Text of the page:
The two year drug enforcement effort, Operation Bitter Orange just wrapped up and the State Law Enforcement Division (SLED) along with the U.S. Attorney’s Office is calling it the best example of local and federal teamwork they have witnessed in years.
Newberry Sheriff Lee Foster says efforts like this are more effective with federal help and they can go after the assets of drug kingpins and that much of the assets are returned to local law enforcement. “The great part about that is the federal government sends that back down to the local government who can use that much more today in times of budget cuts and across-the-board cuts that we’re getting every day.”
Foster says that seizing the assets of high-level drug traffickers is a powerful punishment. “With a drug dealer, when you get to the top of an operation like we have here, it’s about money. It’s not about supplying their habit of using drugs. It’s about supplying them with money and power. So if we can get into that money and power then you further degradate the drug operations.”
Operation Bitter Orange broke up a cocaine trafficking operation that originated in Corpus Christie, Texas and settled in Orangeburg under kingpin Sigmund James. The US Attorney’s office says with 56 convictions, they have almost shut down this drug network. They also warn that others will pop up to fill the demand.
Nancy Wicker, chief of the Criminal Division of the U.S. Attorney’s office gave these statistics: “Operation Bitter Orange has resulted in the seizure of more than 30 kilograms of powdered cocaine and seizures of well over a million dollars in drug-related assets. This case is an outstanding example of exactly what can be accomplished through cooperative law enforcement.”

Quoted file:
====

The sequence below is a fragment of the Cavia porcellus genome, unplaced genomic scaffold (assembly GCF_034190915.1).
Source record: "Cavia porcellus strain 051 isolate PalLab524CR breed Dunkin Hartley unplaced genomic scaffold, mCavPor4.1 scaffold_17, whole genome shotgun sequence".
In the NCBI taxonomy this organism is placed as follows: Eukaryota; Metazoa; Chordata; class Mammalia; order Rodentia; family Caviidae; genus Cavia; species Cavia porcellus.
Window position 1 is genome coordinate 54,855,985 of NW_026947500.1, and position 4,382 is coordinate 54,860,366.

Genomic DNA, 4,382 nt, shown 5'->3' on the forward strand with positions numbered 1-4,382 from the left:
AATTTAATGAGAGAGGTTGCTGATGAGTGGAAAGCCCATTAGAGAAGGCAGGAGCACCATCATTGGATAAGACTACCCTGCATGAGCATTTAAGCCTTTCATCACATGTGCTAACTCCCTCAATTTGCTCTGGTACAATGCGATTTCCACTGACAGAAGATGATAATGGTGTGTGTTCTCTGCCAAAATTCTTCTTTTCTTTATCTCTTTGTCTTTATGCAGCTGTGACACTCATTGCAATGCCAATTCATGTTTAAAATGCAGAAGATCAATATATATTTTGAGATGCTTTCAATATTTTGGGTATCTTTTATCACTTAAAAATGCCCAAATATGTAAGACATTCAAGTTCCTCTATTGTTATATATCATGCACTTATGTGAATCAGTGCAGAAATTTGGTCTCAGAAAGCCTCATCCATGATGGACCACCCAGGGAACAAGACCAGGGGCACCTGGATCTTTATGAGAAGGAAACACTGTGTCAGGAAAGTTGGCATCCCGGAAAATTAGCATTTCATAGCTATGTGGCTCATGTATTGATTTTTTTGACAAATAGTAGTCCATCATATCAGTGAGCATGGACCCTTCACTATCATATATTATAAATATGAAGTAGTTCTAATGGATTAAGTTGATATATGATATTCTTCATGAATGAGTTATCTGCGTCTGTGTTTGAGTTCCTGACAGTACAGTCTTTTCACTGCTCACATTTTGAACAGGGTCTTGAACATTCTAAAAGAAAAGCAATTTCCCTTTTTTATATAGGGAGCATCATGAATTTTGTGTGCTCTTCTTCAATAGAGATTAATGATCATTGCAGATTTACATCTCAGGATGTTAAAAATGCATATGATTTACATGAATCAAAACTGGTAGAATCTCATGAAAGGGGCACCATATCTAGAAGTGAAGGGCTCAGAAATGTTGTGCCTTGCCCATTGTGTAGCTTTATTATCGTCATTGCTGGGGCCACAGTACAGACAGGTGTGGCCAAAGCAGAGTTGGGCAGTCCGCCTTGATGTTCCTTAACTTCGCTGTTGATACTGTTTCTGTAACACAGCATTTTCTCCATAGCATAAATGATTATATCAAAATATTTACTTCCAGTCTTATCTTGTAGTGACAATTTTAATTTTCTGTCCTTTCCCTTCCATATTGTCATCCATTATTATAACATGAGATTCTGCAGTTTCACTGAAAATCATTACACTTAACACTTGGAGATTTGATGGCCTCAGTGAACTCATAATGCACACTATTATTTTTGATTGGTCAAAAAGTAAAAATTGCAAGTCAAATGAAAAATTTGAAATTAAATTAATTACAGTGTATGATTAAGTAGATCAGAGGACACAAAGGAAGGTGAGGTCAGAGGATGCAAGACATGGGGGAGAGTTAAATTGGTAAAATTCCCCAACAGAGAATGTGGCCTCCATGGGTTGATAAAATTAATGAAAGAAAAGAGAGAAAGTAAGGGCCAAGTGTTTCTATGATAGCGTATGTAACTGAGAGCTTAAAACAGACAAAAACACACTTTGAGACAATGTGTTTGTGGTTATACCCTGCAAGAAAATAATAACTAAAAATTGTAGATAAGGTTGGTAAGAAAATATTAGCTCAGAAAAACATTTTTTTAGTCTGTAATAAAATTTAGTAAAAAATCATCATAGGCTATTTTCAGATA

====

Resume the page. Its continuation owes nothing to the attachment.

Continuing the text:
Assistant U.S. Attorney J.D. Rowell has prosecuted these cases in Operation Bitter Orangefor the past two years. He says that Orangeburg was not only a stop on the pipeline, but where drugs were being dealt on the streets. “I don’t think people are aware of how much it is on the street level, and where it is. If you look at the high school and look at the area surrounding the high school, you could see the main street level dealings.”
Prosecutors, sheriffs, state and federal agents met Monday, December 21, to make the announcement in Columbia. SLED chief Reggie Lloyd says busts like these are “Just the tip of the iceberg in drug activity in the state.” Lloyd continued saying, “Folks who are involved in very high level trafficking out of Atlanta are being pushed out of there because of the concentration of law enforcement. They’re coming to states like Tennessee, North Carolina and South Carolina. We want to get ahead of that. There’s a lot of violence that’s attached to the drug trade in this state.”
Newberry Sheriff Lee Foster says he is glad to team up with federal agents in overcoming the drug trad. “When you can pick out individuals that are responsible for major drug trafficking and you send them to the federal government, they get more time. They stay in jail longer, and It’s a tremendous amount of punishment because they’re generally away from their families. They get shipped to Kentucky or Tennessee of Florida -not right here. So, it’s much more stringent punishment.”